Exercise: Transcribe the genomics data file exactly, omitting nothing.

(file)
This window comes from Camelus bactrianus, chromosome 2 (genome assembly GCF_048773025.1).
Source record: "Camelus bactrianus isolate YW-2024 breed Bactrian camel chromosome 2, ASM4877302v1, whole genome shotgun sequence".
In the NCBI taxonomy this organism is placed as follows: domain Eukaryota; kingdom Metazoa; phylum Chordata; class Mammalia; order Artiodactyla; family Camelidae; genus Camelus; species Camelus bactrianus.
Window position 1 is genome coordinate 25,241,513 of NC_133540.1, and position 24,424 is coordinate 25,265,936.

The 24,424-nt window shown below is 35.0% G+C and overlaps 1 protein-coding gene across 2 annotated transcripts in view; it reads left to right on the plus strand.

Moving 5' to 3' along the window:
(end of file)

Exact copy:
This window comes from Camelus bactrianus, chromosome 2 (genome assembly GCF_048773025.1).
Source record: "Camelus bactrianus isolate YW-2024 breed Bactrian camel chromosome 2, ASM4877302v1, whole genome shotgun sequence".
In the NCBI taxonomy this organism is placed as follows: domain Eukaryota; kingdom Metazoa; phylum Chordata; class Mammalia; order Artiodactyla; family Camelidae; genus Camelus; species Camelus bactrianus.
Window position 1 is genome coordinate 25,241,513 of NC_133540.1, and position 24,424 is coordinate 25,265,936.

The 24,424-nt window shown below is 35.0% G+C and overlaps 1 protein-coding gene across 2 annotated transcripts in view; it reads left to right on the plus strand.

Moving 5' to 3' along the window: